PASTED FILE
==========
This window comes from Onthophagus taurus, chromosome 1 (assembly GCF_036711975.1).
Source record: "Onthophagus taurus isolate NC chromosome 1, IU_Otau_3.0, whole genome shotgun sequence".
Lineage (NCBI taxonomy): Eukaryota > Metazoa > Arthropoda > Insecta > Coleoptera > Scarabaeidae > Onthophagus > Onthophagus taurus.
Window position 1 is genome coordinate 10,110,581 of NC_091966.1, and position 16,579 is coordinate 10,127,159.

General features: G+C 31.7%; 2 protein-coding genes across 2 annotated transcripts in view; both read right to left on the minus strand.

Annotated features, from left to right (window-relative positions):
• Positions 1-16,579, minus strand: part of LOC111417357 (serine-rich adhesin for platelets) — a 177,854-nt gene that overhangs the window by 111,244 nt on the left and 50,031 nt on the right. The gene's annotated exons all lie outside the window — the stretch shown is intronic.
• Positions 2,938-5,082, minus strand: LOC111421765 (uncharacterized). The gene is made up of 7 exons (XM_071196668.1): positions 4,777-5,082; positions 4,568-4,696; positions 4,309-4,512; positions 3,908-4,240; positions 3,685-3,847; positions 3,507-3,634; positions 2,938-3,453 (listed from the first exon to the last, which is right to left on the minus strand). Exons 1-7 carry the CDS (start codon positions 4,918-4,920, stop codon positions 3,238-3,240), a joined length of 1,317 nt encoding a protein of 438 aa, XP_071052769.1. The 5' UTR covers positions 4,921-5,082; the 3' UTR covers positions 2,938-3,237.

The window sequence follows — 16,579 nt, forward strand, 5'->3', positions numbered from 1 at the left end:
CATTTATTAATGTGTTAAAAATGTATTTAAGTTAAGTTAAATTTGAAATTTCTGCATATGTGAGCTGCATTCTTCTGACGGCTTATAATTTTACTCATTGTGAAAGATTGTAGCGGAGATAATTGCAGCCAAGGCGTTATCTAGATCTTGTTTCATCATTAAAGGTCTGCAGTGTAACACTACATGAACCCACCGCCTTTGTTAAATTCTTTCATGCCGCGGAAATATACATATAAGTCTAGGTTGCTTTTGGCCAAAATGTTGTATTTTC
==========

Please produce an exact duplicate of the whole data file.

This window comes from Onthophagus taurus, chromosome 1 (assembly GCF_036711975.1).
Source record: "Onthophagus taurus isolate NC chromosome 1, IU_Otau_3.0, whole genome shotgun sequence".
Lineage (NCBI taxonomy): Eukaryota > Metazoa > Arthropoda > Insecta > Coleoptera > Scarabaeidae > Onthophagus > Onthophagus taurus.
Window position 1 is genome coordinate 10,110,581 of NC_091966.1, and position 16,579 is coordinate 10,127,159.

General features: G+C 31.7%; 2 protein-coding genes across 2 annotated transcripts in view; both read right to left on the minus strand.

Annotated features, from left to right (window-relative positions):
• Positions 1-16,579, minus strand: part of LOC111417357 (serine-rich adhesin for platelets) — a 177,854-nt gene that overhangs the window by 111,244 nt on the left and 50,031 nt on the right. The gene's annotated exons all lie outside the window — the stretch shown is intronic.
• Positions 2,938-5,082, minus strand: LOC111421765 (uncharacterized). The gene is made up of 7 exons (XM_071196668.1): positions 4,777-5,082; positions 4,568-4,696; positions 4,309-4,512; positions 3,908-4,240; positions 3,685-3,847; positions 3,507-3,634; positions 2,938-3,453 (listed from the first exon to the last, which is right to left on the minus strand). Exons 1-7 carry the CDS (start codon positions 4,918-4,920, stop codon positions 3,238-3,240), a joined length of 1,317 nt encoding a protein of 438 aa, XP_071052769.1. The 5' UTR covers positions 4,921-5,082; the 3' UTR covers positions 2,938-3,237.

The window sequence follows — 16,579 nt, forward strand, 5'->3', positions numbered from 1 at the left end:
CATTTATTAATGTGTTAAAAATGTATTTAAGTTAAGTTAAATTTGAAATTTCTGCATATGTGAGCTGCATTCTTCTGACGGCTTATAATTTTACTCATTGTGAAAGATTGTAGCGGAGATAATTGCAGCCAAGGCGTTATCTAGATCTTGTTTCATCATTAAAGGTCTGCAGTGTAACACTACATGAACCCACCGCCTTTGTTAAATTCTTTCATGCCGCGGAAATATACATATAAGTCTAGGTTGCTTTTGGCCAAAATGTTGTATTTTC